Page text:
Have you ever been in a meeting or a presentation where every starts talking all at once? It can be very confusing, distracting, and difficult to interpret.
Now, imagine the same thing happening over a closed loop radio. It makes interpreting the messages coming through it almost impossible.
The implications for safety are vast, especially if someone acts on a misinterpreted information. Accidents happen because of misinterpreted messages over handheld radios. With the right protocols, however, you can communicate through hand-held radios knowing that your messages are going through clearly and quickly.
Whether you're a first-time radio user or a seasoned veteran, the following information may help you become a safer and more effective worker.
In many parts of the United States and in Canada, radio certification is required for some jobs, especially if you'll be using the radio as part of an air-to-ground communications platform. These types of jobs may include situations in which you communicate with helicopter or airplane pilots engaged in fighting wildfires or in military field operations.
Of course, reading this article won't give you the certification, but it will help you get prepped to ace a course in radio communications
(For more on safety training options, see Safety Training Eating Up Your Budget?)
Channels for Communication
First, get to know the different types of radios you could be using at work. There are walkie-talkie radios, hand-held radios, and others, so do a little research on the various models and find the one that best suits your style and needs.
All radios have various channel options, so you can talk on an alternate channel if one of them is in use by another party. This is a critical feature, but it can also make communication confusing. Many people will continue to talk without ever receiving a reply, and chances are good that a non-reply is due to being on the wrong channel. Always identify your preferred channel with your co-workers so you are able to communicate.
It may also be necessary to identify some backup channels in case unrelated users happen on the same channel or there are too many crews on a single channel to communicate effectively. If that's the case, you can clear up communication by dividing the worksite into zones or regions and assigning each its own specific channel.
Changing the channel is easy as rotating a little switch where the channels are denoted by numbers, so you can easily tell what channel you're on. All of the channels can then be centrally monitored to ensure no messages that affect the entire job site are missed due to segregated communication.
Protocols for Radio Communication
Once you've figured our your preferred channel, you are ready to send and receive messages. Since many worksites often have more than one worker on a channel, it is important to exercise some restraint. Avoid long, drawn-out conversations. Save the coffee or water-cooler talk for when you see each other in person, rather than tying up the radio channels.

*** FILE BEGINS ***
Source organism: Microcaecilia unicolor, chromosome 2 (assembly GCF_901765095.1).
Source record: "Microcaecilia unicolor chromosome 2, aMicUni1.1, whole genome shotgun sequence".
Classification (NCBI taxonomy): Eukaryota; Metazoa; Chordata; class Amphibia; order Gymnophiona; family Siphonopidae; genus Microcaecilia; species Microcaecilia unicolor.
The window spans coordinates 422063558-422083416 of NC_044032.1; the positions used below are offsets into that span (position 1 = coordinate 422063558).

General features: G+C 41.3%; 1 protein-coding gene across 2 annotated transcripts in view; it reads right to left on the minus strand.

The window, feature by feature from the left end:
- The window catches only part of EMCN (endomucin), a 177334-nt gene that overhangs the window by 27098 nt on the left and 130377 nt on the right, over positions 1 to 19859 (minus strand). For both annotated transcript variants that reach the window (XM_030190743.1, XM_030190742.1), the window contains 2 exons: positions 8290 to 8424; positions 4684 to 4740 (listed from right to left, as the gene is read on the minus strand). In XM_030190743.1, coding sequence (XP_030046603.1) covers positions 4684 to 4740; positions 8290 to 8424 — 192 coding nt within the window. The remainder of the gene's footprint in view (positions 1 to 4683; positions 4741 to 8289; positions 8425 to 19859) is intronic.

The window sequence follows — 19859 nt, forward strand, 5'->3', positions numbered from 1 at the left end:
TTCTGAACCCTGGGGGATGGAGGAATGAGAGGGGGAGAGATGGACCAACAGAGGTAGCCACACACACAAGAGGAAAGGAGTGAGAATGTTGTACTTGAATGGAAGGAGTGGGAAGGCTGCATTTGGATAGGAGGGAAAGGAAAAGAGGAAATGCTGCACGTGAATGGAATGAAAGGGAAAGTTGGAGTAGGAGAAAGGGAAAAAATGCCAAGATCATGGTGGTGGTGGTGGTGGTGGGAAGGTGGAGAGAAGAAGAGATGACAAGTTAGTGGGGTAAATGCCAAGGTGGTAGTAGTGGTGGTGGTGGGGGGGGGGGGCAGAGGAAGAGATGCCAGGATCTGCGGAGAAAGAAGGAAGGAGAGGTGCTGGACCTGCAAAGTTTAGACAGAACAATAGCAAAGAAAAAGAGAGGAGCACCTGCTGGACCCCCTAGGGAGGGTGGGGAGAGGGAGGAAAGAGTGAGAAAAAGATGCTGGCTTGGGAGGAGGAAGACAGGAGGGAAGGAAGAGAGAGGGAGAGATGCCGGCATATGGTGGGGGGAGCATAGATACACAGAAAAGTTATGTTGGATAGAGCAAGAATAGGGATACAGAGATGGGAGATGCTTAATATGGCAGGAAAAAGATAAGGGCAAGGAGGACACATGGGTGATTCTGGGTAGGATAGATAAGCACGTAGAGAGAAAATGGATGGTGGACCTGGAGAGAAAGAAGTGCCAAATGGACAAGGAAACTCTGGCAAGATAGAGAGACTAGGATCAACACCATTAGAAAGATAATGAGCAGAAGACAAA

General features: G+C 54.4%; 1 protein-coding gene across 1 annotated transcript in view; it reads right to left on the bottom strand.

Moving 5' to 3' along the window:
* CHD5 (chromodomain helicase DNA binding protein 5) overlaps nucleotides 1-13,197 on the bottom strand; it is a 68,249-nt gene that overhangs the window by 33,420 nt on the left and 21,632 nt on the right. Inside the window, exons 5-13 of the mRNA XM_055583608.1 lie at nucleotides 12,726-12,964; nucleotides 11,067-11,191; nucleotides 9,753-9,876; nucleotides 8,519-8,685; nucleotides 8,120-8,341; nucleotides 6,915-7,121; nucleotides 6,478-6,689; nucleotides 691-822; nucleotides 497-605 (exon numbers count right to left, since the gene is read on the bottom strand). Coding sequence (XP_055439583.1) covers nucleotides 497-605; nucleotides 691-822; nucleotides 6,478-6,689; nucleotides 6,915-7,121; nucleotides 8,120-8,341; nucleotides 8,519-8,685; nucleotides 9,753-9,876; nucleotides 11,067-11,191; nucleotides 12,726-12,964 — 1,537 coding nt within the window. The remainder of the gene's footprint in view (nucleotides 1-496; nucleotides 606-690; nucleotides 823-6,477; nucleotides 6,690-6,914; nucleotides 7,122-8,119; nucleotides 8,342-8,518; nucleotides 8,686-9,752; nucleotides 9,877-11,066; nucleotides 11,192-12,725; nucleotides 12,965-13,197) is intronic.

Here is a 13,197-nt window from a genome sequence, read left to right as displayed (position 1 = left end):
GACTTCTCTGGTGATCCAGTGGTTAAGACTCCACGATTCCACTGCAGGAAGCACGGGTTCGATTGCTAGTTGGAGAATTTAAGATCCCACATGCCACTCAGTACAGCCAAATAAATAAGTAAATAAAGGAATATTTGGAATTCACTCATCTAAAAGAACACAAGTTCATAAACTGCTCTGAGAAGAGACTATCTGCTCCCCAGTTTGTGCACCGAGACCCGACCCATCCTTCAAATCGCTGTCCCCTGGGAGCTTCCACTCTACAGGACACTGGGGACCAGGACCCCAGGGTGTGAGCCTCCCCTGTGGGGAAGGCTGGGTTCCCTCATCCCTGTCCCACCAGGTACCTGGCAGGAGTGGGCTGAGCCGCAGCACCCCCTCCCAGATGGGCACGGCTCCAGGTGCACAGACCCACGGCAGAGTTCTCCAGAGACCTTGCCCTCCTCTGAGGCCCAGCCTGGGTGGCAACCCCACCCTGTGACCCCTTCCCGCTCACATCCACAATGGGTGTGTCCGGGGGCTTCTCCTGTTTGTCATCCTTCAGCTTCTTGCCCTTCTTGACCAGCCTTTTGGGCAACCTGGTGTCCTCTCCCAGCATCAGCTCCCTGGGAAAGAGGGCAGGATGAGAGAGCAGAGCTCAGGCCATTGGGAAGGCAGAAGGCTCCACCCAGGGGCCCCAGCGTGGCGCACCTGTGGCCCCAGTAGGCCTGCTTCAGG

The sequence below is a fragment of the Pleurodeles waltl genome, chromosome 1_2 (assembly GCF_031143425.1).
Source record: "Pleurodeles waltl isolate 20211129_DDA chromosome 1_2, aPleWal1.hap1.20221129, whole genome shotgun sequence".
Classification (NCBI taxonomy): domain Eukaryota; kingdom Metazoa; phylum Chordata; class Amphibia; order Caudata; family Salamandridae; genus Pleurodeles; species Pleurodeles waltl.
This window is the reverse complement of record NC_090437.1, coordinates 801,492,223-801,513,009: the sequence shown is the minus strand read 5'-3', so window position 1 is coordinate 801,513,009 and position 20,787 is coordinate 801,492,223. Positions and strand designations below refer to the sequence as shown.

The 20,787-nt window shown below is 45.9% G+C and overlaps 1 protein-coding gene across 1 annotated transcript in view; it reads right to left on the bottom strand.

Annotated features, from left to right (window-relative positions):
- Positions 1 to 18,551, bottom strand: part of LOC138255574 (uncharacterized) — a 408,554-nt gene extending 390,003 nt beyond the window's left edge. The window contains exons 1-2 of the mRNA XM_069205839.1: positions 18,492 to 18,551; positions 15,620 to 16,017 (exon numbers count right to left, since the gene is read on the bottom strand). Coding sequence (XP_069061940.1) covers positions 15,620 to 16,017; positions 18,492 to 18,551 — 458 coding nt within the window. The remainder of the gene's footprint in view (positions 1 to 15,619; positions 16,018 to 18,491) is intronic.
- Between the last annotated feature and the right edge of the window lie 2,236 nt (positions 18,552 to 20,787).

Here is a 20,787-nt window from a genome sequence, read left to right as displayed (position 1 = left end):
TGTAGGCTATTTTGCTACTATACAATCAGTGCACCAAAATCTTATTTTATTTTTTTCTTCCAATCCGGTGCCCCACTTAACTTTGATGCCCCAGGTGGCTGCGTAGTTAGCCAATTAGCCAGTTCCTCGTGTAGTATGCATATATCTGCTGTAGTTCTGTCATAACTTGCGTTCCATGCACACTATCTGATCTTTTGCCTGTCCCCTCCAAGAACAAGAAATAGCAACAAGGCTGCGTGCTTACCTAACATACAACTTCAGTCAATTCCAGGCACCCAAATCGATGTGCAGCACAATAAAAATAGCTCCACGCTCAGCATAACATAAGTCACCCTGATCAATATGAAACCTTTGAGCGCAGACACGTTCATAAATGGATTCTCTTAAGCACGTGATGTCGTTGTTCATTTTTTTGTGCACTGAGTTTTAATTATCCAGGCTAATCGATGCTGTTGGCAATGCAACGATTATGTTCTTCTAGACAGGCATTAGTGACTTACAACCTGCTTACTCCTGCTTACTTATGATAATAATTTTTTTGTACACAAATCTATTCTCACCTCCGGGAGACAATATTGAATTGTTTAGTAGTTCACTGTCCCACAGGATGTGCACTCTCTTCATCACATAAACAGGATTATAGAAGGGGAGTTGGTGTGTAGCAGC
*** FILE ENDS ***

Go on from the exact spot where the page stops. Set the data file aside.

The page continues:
(For related reading, see Face-to-Face Safety: The Right Way to Build a Safety Culture.)
Here are some basic protocol principles for exercising good radio practices:
- Do not talk over someone else. If you hear someone talking, wait until you hear them stop before chiming in.
- Only respond to a call that is for you. Often people will call using a call sign. For example, they will report by saying, "RJ to Kris, are you by?" A standard answer would be, "Kris here, go ahead." The idea is that the call has been acknowledged and the message is waiting to be received.
- Be aware that others could listen in. Since many radio channels are open to the public and monitored via scanners and other devices, it is important to never give out confidential or private information since this information can be easily received by third parties.
- Always check your battery to ensure a good level of energy, and always carry a backup battery. If there is an emergency and your battery has died, it could make the difference between life and death for your co-worker, so always keep a good battery on hand.
- Check in on a regular schedule. Check in with your co-workers every hour or couple of hours to make sure the work is being carried out safely and that the radios are in good working order.
- Get to know the short language of radio communications. Clarity, simplicity, and brevity are the core rules for the language of radio communication. Though some sites have their own language that evolved either across their industry or at their particular company, most share a common base. You're probably aware of some of them, like saying "over" to tell the listener you are done speaking or saying "copy" to signal that you understood what was said. "Say again" is a simple way to get the speaker to repeat what they just said, and "break, break, break" is an important one to know – it is used to silence all conversation on the channel to communicate an emergency.
Safety Thrives on Clear Communication
Radios can make communication within a large job site a breeze. It closes the physical gaps and can keep information flowing. On any job site, you want to familiarize yourself with the channel or channels your company uses, make sure your equipment is in working order with backup power, and put in a little extra effort to learn some of the radio language that helps with clarity, simplicity, and brevity.
If everyone follows the protocols, approaches it with respect, and avoids clogging up the channel with unnecessary chatter, radio communication can stay clear and make for a safer job.